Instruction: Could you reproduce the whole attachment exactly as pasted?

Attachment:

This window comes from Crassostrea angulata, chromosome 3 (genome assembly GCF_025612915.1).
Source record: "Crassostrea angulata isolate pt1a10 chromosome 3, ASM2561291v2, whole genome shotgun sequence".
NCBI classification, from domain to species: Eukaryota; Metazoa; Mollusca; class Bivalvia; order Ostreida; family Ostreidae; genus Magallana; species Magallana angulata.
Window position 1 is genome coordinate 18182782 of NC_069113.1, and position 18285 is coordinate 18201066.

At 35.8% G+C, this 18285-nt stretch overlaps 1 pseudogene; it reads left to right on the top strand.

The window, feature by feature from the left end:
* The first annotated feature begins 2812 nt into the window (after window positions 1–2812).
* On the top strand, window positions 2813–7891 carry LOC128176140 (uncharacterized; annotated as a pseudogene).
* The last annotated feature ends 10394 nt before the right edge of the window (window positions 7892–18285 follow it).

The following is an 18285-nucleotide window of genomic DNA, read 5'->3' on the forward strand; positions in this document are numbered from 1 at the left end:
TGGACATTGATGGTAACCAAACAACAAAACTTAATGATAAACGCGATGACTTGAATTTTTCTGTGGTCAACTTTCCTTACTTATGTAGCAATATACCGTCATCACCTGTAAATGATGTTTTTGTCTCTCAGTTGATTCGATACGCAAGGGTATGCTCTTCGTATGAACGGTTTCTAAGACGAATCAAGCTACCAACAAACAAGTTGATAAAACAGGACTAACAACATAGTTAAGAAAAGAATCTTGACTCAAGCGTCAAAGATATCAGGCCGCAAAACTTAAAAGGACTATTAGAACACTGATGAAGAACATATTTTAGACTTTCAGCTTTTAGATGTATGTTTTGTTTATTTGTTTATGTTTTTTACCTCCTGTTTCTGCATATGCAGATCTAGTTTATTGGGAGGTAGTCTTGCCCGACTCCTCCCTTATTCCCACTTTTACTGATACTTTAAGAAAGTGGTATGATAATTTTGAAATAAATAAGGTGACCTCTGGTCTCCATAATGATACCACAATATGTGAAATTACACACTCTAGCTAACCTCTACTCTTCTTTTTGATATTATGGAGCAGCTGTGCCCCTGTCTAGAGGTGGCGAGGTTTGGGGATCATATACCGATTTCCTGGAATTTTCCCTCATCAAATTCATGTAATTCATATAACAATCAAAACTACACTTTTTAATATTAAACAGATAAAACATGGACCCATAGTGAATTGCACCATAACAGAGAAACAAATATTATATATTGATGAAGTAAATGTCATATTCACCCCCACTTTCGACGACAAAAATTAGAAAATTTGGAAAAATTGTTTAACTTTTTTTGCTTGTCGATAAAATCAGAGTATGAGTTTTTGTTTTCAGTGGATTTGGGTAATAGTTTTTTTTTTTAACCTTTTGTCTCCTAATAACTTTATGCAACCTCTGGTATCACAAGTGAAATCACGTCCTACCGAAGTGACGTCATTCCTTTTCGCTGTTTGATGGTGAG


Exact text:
This window comes from Crassostrea angulata, chromosome 3 (genome assembly GCF_025612915.1).
Source record: "Crassostrea angulata isolate pt1a10 chromosome 3, ASM2561291v2, whole genome shotgun sequence".
NCBI classification, from domain to species: Eukaryota; Metazoa; Mollusca; class Bivalvia; order Ostreida; family Ostreidae; genus Magallana; species Magallana angulata.
Window position 1 is genome coordinate 18182782 of NC_069113.1, and position 18285 is coordinate 18201066.

At 35.8% G+C, this 18285-nt stretch overlaps 1 pseudogene; it reads left to right on the top strand.

The window, feature by feature from the left end:
* The first annotated feature begins 2812 nt into the window (after window positions 1–2812).
* On the top strand, window positions 2813–7891 carry LOC128176140 (uncharacterized; annotated as a pseudogene).
* The last annotated feature ends 10394 nt before the right edge of the window (window positions 7892–18285 follow it).

The following is an 18285-nucleotide window of genomic DNA, read 5'->3' on the forward strand; positions in this document are numbered from 1 at the left end:
TGGACATTGATGGTAACCAAACAACAAAACTTAATGATAAACGCGATGACTTGAATTTTTCTGTGGTCAACTTTCCTTACTTATGTAGCAATATACCGTCATCACCTGTAAATGATGTTTTTGTCTCTCAGTTGATTCGATACGCAAGGGTATGCTCTTCGTATGAACGGTTTCTAAGACGAATCAAGCTACCAACAAACAAGTTGATAAAACAGGACTAACAACATAGTTAAGAAAAGAATCTTGACTCAAGCGTCAAAGATATCAGGCCGCAAAACTTAAAAGGACTATTAGAACACTGATGAAGAACATATTTTAGACTTTCAGCTTTTAGATGTATGTTTTGTTTATTTGTTTATGTTTTTTACCTCCTGTTTCTGCATATGCAGATCTAGTTTATTGGGAGGTAGTCTTGCCCGACTCCTCCCTTATTCCCACTTTTACTGATACTTTAAGAAAGTGGTATGATAATTTTGAAATAAATAAGGTGACCTCTGGTCTCCATAATGATACCACAATATGTGAAATTACACACTCTAGCTAACCTCTACTCTTCTTTTTGATATTATGGAGCAGCTGTGCCCCTGTCTAGAGGTGGCGAGGTTTGGGGATCATATACCGATTTCCTGGAATTTTCCCTCATCAAATTCATGTAATTCATATAACAATCAAAACTACACTTTTTAATATTAAACAGATAAAACATGGACCCATAGTGAATTGCACCATAACAGAGAAACAAATATTATATATTGATGAAGTAAATGTCATATTCACCCCCACTTTCGACGACAAAAATTAGAAAATTTGGAAAAATTGTTTAACTTTTTTTGCTTGTCGATAAAATCAGAGTATGAGTTTTTGTTTTCAGTGGATTTGGGTAATAGTTTTTTTTTTTAACCTTTTGTCTCCTAATAACTTTATGCAACCTCTGGTATCACAAGTGAAATCACGTCCTACCGAAGTGACGTCATTCCTTTTCGCTGTTTGATGGTGAG